USB Port Mapping

USB Port Mapping with Hackintool on macOS

The GUI app Hackintool has many nice features which help with USB port mapping: devices are shown without delay as they are plugged in - including the connection speed - and its easy to add comments to describe the physical location of each USB port, which will make maintenance easier in the long run.

Currently there is no way on macOS to have all ports available to configure in one go. For this reason we will use the following workflow: Preparation, Two rounds of mapping (USB3, then USB2), Define Connectors, Cleanup and Checking. We use USBInjectAll.kext which includes boot flags for excluding groups of ports.


  • Download and install Hackintool.

  • Backup your current EFI or save it to a USB boot drive, to make sure you have a bootable EFI, if something goes wrong.

  • Set config.plist -> Kernel -> Quirks -> XhciPortLimit -> False - Do not set it to true, as it does not work any more on Big Sur and it may crash your system: Known Issues.

  • Check, if you need ACPI renames as explained in System Preparation and add those that are required.

  • Run Hackintool and go to the USB tab to check your USB Controllers list. Based on your USB Controller's Device ID you may need to install additional kexts:

  • Download and extract

  • Temporarily add USBInjectAll.kext to EFI/OC/Kexts/

  • Unplug all USB devices except the essential ones, presumably Mouse and Keyboard plugged into USB 2 ports.

  • Launch Hackintool, go to the USB tab and click the “Clear All” button to remove any previously cached port mappings and then the “Refresh” button.

  • Look for the Port Name name of the mouse and keyboard; in this example they are HS07 and HS08.

  • We now disable all USB 2 ports except the mouse and keyboard ports, in order to keep us under the 15-port limit.

  • In config.plist -> NVRAM -> boot-args add -uia_exclude_hs uia_include=HS07,HS08

    • Change the HS07 and HS08 ports to the ones which actually have your mouse and keyboard attached!

  • Reboot for the first time.

First round of mapping (USB3)

  • Run Hackintool and go to the USB tab. Click the “Clear All” button again and then the “Refresh” button. You can now see only the USB 3 ports as well as the ports used for mouse and keyboard.

  • Plug and unplug a USB 2 and a USB 3 device into all ports on your system: and plug and unplug a USB Type-C device into all applicable ports (in both orientations).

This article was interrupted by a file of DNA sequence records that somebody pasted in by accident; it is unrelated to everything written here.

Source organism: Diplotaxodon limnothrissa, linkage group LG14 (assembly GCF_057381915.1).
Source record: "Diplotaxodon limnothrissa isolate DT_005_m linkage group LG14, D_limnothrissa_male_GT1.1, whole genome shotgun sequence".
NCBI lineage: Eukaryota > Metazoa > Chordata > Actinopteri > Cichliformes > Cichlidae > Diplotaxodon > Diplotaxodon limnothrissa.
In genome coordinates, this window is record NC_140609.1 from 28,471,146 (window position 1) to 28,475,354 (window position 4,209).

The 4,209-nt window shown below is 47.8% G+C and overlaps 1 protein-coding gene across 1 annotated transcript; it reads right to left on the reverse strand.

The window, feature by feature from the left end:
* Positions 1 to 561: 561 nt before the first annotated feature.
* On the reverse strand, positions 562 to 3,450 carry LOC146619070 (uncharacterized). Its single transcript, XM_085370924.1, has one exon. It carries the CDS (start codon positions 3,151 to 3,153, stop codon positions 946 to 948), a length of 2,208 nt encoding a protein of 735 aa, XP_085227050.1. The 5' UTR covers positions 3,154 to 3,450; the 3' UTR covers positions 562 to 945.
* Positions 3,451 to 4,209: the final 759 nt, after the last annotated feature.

• As you observe the ports being highlighted, you should name each port with a clear location Comment. For this purpose right click the Comment field of the active port and type in a name such as: Up-Left-USB3, Middle-Left-USB-C or Low-Right-USB2on3. (As seen from the direction you are looking at them when the case is upright.)

  • Hackintool does not show the devices connected to motherboard hubs clearly even though it does provide limited feedback. If you have a lot of internal hubs, you can launch the macOS version of USBToolBox in Discover Ports mode to see additional info about devices connected to hubs.

  • The ports that are active will be highlighted green.

  • Select with the mouse and delete the ports that are not highlighted green, using the minus [-] button.

  • In config.plist -> NVRAM -> boot-args remove -uia_exclude_hs uia_include=HS07,HS08 and add -uia_exclude_ss instead. This will disable all USB 3 ports for the next reboot.

  • Reboot for the second time.

Second round of mapping (USB2)

  • Run Hackintool again and activate the USB tab. You can now see the USB 3 ports which you cached from the first session and the additional available USB 2 ports.

  • Plug and unplug a USB 2 device into all ports on your system.

  • As you observe the ports being highlighted, you should name each port with a clear location Comment. For this purpose right click the Comment field of the active port and type in a name such as: Front-Low-Left-USB2 or UpMid-Right-USB2, etc.